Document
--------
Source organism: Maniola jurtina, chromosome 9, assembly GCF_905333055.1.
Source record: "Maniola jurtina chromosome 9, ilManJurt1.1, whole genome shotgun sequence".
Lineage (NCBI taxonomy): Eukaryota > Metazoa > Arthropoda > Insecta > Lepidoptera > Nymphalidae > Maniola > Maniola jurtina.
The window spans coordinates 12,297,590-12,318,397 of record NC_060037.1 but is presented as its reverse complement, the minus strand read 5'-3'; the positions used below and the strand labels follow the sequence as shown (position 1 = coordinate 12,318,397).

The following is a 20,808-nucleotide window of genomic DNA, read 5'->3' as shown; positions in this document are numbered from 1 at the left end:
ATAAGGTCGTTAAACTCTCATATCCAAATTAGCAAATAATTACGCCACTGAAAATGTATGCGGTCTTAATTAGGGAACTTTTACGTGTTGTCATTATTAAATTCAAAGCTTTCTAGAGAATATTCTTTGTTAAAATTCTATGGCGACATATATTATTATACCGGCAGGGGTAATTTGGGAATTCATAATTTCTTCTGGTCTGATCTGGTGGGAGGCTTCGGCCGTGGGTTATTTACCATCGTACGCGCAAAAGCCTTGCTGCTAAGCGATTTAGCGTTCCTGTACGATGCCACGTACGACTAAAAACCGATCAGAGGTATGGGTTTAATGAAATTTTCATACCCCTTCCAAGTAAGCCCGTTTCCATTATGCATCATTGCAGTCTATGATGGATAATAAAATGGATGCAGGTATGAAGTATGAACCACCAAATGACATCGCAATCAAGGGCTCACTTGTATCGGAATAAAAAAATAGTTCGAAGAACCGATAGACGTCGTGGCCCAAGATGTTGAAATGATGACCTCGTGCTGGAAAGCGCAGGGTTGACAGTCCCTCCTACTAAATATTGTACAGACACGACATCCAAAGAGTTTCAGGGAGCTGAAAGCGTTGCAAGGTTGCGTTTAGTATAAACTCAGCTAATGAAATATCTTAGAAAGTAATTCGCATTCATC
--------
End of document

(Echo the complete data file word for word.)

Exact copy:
Source organism: Maniola jurtina, chromosome 9, assembly GCF_905333055.1.
Source record: "Maniola jurtina chromosome 9, ilManJurt1.1, whole genome shotgun sequence".
Lineage (NCBI taxonomy): Eukaryota > Metazoa > Arthropoda > Insecta > Lepidoptera > Nymphalidae > Maniola > Maniola jurtina.
The window spans coordinates 12,297,590-12,318,397 of record NC_060037.1 but is presented as its reverse complement, the minus strand read 5'-3'; the positions used below and the strand labels follow the sequence as shown (position 1 = coordinate 12,318,397).

The following is a 20,808-nucleotide window of genomic DNA, read 5'->3' as shown; positions in this document are numbered from 1 at the left end:
ATAAGGTCGTTAAACTCTCATATCCAAATTAGCAAATAATTACGCCACTGAAAATGTATGCGGTCTTAATTAGGGAACTTTTACGTGTTGTCATTATTAAATTCAAAGCTTTCTAGAGAATATTCTTTGTTAAAATTCTATGGCGACATATATTATTATACCGGCAGGGGTAATTTGGGAATTCATAATTTCTTCTGGTCTGATCTGGTGGGAGGCTTCGGCCGTGGGTTATTTACCATCGTACGCGCAAAAGCCTTGCTGCTAAGCGATTTAGCGTTCCTGTACGATGCCACGTACGACTAAAAACCGATCAGAGGTATGGGTTTAATGAAATTTTCATACCCCTTCCAAGTAAGCCCGTTTCCATTATGCATCATTGCAGTCTATGATGGATAATAAAATGGATGCAGGTATGAAGTATGAACCACCAAATGACATCGCAATCAAGGGCTCACTTGTATCGGAATAAAAAAATAGTTCGAAGAACCGATAGACGTCGTGGCCCAAGATGTTGAAATGATGACCTCGTGCTGGAAAGCGCAGGGTTGACAGTCCCTCCTACTAAATATTGTACAGACACGACATCCAAAGAGTTTCAGGGAGCTGAAAGCGTTGCAAGGTTGCGTTTAGTATAAACTCAGCTAATGAAATATCTTAGAAAGTAATTCGCATTCATC